I know I was supposed to feel ashamed, but I wasn’t ashamed. I wanted to stand on top of the highest building, the top-top floor, and yell, I know.
They want to tell each other what they want to tell themselves. But what is bumping like a helium balloon at the ceiling of the brain never finds its way out. It bubbles and rises, it gurgles in the throat, it rolls across the surface of the tongue, and erupts from the lips—a belch.
If they are lucky, there are tears at the end of the long night. At any given moment, the fists try to speak. They are dogs chasing their own tails before lying down to sleep, trying to find a way, a route, an out, and—finally—get some peace.
I guess she did it to spare me and Ximena the pain she went through. Having married a Mexican man at seventeen. Having had to put up with all the grief a Mexican family can put on a girl because she was from el otro lado, the other side, and my father had married down by marrying her. If he had married a white woman from el otro lado, that would’ve been different. That would’ve been marrying up, even if the white girl was poor. But what could be more ridiculous than a Mexican girl who couldn’t even speak Spanish, who didn’t know enough to set a separate plate for each course at dinner, nor how to fold cloth napkins, nor how to set the silverware.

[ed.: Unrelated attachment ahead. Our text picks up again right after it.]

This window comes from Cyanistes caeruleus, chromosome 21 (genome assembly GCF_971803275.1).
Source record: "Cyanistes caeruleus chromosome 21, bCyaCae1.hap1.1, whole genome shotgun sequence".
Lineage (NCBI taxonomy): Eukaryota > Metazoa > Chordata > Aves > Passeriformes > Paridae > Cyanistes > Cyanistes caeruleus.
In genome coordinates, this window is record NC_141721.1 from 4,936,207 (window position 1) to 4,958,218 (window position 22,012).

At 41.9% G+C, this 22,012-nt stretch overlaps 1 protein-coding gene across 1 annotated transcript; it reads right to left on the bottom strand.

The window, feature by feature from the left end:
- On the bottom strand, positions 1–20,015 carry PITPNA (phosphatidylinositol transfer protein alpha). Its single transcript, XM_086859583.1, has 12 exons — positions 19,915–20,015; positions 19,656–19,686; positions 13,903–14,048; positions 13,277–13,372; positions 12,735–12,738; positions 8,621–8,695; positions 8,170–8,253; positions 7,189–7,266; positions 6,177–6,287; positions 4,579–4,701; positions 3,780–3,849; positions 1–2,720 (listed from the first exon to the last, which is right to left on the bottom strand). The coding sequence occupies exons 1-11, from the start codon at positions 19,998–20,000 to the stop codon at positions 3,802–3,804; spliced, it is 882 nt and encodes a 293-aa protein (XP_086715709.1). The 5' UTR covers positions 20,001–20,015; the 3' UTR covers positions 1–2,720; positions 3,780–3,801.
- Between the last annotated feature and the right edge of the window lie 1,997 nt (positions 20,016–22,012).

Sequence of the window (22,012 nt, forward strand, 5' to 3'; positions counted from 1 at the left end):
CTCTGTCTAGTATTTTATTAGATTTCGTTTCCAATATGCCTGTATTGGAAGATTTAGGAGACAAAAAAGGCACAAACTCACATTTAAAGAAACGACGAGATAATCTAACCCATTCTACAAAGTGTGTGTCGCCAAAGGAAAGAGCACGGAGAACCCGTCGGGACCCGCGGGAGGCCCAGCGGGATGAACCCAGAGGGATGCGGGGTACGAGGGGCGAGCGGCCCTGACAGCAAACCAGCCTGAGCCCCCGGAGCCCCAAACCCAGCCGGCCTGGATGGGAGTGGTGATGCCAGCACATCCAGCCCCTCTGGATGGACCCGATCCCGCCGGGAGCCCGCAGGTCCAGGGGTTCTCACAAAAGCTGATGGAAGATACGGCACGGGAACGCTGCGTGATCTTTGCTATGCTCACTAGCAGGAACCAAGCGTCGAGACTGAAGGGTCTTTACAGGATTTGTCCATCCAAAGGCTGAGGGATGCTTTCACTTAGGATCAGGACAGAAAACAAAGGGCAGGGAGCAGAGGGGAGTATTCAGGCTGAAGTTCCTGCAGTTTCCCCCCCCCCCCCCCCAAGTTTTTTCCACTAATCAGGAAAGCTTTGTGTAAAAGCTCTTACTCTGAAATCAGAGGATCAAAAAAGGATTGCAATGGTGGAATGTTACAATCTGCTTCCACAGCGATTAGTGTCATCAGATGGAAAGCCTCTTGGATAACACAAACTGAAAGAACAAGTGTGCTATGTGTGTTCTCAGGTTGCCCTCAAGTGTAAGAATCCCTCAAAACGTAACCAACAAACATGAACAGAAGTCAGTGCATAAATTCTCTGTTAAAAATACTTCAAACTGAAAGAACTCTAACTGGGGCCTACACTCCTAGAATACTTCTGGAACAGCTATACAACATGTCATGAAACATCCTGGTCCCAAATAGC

I paint and repaint you the way I see fit, even now. After all these years. Did you know that? Little fool. You think I went hobbling along with my life, whimpering and whining like some twangy country-and-western when you went back to her. But I’ve been waiting. Making the world look at you from my eyes. And if that’s not power, what is?
We drag these bodies around with us, these bodies that have nothing at all to do with you, with me, with who we really are, these bodies that give us pleasure or pain. Though I’ve learned how to abandon mine at will, it seems to me we never free ourselves completely until we love, when we lose ourselves inside each other. Then we see a little of what is called heaven. When we can be that close that we no longer are Inés and Emiliano, but something bigger than our lives. And we can forgive, finally.
You and I, we’ve never been much for talking, have we? Poor thing, you don’t know how to talk. Instead of talking with your lips, you put one leg around me when we sleep, to let me know it’s all right. And we fall asleep like that, with one arm or a leg or one of those long monkey feet of yours touching mine. Your foot inside the hollow of my foot.